An Inside Look at FACS Classes, an Interview with Brittany Staack

An Inside Look at FACS Classes, an Interview with Brittany Staack
Lincoln East teacher Brittany Staack (right) with her best friend, Anne Daly (left).Brittany Staack

I recently met with Brittany Staack, an FACS teacher at East. Some of Ms. Staack’s hobbies include sewing, cooking, and her cats! I wanted to find out what it was like to be a FACS teacher as well as some of the challenges or benefits when you have that role. Jordan Brandt: You teach a variety

I recently met with Brittany Staack, an FACS teacher at East. Some of Ms. Staack’s hobbies include sewing, cooking, and her cats! I wanted to find out what it was like to be a FACS teacher as well as some of the challenges or benefits when you have that role.

Jordan Brandt: You teach a variety of classes, which one is your favorite to teach?
Brittany Staack: It’s hard, because the classes that I teach are so different. It’s not easy to compare them. For a foods class, I love to cook. I love seeing when a kid cooks something and they love it. But Interior Design is fun because I can show a kid a concept and they can do something that I would’ve never thought of doing. Kids can truly show their originality in that class. If I really had to choose, it would be Interior Design, but it’s hard.
JB: What other reasons do you like teaching a food class?
BS: I think our society is heading towards eating out and eating quick, but you can still do those things with limited time. I like teaching kids the skills of cooking so they can feel confident and also make things that they like, and try new things.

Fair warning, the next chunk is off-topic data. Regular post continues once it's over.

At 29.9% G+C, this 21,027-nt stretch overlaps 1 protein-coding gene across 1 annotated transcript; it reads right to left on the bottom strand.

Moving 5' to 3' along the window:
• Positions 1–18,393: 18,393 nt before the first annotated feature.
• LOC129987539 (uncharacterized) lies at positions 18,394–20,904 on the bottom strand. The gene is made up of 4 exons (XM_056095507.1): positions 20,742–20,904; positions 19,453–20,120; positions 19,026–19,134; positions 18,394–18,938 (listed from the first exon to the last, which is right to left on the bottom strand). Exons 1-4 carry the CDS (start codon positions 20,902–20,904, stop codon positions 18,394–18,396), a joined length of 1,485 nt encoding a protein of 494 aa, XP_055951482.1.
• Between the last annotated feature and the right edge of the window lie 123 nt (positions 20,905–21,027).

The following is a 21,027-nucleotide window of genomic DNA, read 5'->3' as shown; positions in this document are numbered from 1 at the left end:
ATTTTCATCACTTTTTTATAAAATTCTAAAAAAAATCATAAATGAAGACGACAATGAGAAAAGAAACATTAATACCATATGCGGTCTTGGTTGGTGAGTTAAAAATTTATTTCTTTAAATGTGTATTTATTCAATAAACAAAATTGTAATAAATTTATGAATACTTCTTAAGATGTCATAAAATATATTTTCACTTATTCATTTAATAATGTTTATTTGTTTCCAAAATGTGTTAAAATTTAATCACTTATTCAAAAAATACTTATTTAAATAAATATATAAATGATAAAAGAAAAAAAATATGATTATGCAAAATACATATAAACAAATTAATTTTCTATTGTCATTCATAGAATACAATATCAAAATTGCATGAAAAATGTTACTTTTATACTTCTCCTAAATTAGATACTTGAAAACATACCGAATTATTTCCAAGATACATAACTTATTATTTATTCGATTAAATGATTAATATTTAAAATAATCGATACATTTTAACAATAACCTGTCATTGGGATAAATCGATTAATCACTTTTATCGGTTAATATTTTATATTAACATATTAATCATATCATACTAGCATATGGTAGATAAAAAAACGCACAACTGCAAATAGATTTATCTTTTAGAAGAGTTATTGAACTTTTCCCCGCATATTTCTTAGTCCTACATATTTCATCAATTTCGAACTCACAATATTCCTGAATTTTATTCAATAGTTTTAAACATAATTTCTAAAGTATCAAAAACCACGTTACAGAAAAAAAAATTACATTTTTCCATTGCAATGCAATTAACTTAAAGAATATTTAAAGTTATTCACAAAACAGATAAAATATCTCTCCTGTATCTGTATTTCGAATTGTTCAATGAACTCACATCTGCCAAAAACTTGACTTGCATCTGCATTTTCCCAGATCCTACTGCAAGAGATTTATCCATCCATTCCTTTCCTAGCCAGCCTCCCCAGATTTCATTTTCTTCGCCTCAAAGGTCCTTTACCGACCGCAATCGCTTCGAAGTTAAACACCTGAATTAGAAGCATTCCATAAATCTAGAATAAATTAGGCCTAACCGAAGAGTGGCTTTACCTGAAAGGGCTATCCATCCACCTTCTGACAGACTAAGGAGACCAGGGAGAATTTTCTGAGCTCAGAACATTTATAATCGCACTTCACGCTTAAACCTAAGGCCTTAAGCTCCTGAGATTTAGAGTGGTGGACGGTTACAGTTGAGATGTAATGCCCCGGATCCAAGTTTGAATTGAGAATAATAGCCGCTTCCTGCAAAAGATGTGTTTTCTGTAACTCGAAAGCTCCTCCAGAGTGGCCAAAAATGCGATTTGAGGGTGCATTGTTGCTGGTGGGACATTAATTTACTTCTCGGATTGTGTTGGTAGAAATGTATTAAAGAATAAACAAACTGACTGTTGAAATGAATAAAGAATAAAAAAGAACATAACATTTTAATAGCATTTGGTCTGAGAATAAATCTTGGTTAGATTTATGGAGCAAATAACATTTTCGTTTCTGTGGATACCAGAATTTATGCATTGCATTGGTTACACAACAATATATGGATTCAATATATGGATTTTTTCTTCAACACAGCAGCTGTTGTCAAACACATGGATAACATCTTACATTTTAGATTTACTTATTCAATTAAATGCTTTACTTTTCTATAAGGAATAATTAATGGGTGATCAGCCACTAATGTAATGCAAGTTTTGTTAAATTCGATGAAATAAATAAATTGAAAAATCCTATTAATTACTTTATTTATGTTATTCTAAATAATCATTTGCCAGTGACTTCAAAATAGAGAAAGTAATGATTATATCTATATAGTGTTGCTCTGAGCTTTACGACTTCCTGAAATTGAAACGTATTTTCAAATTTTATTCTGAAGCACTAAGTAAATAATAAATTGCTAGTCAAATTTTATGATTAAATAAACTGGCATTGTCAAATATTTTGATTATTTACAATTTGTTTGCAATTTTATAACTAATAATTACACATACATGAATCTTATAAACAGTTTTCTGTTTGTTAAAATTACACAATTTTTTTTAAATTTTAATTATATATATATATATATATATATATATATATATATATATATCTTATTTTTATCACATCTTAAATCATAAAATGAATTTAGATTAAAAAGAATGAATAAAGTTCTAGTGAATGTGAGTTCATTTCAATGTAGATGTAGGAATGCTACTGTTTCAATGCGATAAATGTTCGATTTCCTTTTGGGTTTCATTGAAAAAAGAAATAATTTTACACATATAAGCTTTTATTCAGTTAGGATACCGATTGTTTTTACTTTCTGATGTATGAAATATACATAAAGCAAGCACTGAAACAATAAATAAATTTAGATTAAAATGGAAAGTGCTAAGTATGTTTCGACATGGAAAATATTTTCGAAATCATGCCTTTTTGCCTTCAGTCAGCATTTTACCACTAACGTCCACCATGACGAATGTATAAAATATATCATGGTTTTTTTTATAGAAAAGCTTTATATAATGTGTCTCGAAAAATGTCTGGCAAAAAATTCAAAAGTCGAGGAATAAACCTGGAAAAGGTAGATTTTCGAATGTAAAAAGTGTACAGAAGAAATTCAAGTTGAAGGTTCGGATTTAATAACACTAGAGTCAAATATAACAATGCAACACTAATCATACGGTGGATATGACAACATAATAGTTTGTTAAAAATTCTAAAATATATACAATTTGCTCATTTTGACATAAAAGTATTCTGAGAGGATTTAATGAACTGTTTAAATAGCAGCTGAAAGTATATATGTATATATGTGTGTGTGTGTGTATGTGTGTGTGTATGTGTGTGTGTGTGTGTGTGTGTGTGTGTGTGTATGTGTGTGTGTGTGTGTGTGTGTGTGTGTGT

JB: How many years have you been teaching?
BS: Six years. I’ve taught at Papillion-La Vista South for two years and now East at four. Sometimes I feel very smart, but other times it can be overwhelming because we teach so many different kinds of classes.
JB: Is it difficult to teach an FACS class sometimes?
BS: It depends on the class and curriculum, as well as the students. We aren’t doing the same thing everyday. I’ve gotten better at creating procedures for my classrooms so the students know what to do.
JB: Do you think everyone should take an FACS class?
BS: Yes. I think taking Infants & Toddlers should be a required class. We have a lot of kids in Culinary classes but classes such as Interior Design or Creative Clothing, we don’t get as many kids in. I wish we got more boys because even in my Health Science classes I only have three boys. We just don’t get as many boys and I think it would be nice if we had more. I am getting more and more boys in my Interior Design classes which is good. It’s not a girl class.
JB: Do you think there’s a stigma around FACS classes and that they are “for girls?”
BS: Yeah, I think so. East has a really wide variety of classes that could be gender-specific. I think there should be a push between teachers, administrators, and counselors to say “Hey, you might like this class, take it!”

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